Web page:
They even give them a reason. How is:
>they kicked me and my pages off without warning or explanation
The only message that I can find which might qualify is, *“Due to repeated Page violations, you can’t post to any Pages eligible for monetization.”
That doesn't explain what the violations might have been. And in the dashboard where they were supposed to see said violations, no pages were marked as having any violations.
Which boils down to, "Due to repeated violations that we won't tell you about..."
Yeah, in their position I wouldn't consider that an explanation either.
How do you know that?
I sense a need for a new Ralph Nader, someone who has the clout to take on these companies and put them in their place. That place is not in the halls of power, it is not at the dining table of lawmakers, in the ear of regulators. Their place is on the market where they are to compete with other companies, where developers and users use their power of choice to keep them from attaining too much power as they currently clearly have.
Ans: I can't pay for the $2M house I bought in Noe Valley on a normal salary.
They must have pissed off Zuck some other way because I don't think that he cares about that.
Facebook are, of course, not a publisher, yet they are now the editor?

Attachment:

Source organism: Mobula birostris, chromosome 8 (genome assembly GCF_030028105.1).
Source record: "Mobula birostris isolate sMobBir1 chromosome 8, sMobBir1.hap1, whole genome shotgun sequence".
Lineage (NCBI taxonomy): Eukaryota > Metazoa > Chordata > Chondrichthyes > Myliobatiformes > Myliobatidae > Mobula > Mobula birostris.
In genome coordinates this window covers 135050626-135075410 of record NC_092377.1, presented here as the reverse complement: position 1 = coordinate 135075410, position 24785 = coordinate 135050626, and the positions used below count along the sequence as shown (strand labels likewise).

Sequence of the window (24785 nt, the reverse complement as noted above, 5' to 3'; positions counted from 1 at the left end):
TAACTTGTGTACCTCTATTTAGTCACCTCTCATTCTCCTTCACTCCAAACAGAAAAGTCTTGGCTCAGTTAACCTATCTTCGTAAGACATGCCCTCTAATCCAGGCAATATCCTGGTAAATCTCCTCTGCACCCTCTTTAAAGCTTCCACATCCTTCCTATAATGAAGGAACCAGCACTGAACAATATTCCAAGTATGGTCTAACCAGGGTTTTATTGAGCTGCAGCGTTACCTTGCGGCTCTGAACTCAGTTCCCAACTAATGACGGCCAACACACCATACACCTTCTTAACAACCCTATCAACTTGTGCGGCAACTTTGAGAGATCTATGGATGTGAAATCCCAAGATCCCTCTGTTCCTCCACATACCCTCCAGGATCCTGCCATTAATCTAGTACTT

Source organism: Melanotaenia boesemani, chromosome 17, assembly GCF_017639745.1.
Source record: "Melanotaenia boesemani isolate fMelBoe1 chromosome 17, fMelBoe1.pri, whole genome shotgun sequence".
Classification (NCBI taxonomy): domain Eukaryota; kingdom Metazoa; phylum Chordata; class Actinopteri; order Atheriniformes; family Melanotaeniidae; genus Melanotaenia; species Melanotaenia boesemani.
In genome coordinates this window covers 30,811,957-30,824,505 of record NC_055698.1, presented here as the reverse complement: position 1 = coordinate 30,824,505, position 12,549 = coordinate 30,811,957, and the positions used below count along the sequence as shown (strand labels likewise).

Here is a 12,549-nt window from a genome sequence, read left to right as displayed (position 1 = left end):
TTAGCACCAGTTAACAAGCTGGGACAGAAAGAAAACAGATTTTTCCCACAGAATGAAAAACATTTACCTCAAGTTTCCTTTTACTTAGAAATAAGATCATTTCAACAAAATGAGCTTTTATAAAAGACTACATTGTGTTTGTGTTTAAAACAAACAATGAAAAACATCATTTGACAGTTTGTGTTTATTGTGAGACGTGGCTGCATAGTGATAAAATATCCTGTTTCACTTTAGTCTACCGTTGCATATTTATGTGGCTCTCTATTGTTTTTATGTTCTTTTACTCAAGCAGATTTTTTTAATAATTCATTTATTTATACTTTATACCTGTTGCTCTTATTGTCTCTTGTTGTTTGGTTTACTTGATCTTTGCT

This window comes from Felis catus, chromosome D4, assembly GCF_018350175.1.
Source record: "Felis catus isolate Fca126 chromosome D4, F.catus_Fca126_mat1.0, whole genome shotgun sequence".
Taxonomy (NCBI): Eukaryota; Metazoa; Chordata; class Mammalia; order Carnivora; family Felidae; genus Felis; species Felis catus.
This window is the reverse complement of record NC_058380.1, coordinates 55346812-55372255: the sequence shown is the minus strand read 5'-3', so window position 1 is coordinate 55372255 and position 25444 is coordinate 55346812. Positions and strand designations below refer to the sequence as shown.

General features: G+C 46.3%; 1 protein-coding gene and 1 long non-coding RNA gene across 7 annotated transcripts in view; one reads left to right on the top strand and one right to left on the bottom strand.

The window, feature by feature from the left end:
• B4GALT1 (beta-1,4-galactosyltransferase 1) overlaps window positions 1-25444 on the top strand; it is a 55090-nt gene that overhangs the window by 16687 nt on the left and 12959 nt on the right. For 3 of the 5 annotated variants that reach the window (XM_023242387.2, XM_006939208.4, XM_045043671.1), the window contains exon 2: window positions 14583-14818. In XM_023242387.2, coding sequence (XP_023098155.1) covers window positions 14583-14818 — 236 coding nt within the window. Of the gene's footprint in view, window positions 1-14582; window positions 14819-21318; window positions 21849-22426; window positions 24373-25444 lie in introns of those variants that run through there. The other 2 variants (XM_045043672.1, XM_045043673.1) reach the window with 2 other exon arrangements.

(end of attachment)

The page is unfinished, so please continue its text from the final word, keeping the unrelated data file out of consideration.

Sounds to me they are whatever they want to be, depending on the audience.
If you've spent $57MM on Facebook ads, are you still considered a "small business"? Perhaps I'm out of touch. I think the warning about building your business on someone else's land still applies but I'm not sure how you get around that when so much of the world's attention is controlled by a few truly giant companies.
I was surprised by this definition too.
But w.r.t. the amounts of money, they spent $57MM over 15 years, so it's $4MM/y using very rough math.
Upd: https://www.sba.gov/sites/default/files/files/Size_Standards... says on p. 29 that it's less than $27.5MM or 1000 people, so you are right, it's quite a high bar.
Upd2: EU caps small businesses at 50 people and medium at 250, which sounds much more reasonable to me https://www.ucl.ac.uk/procurement/suppliers/smes#:~:text=Def....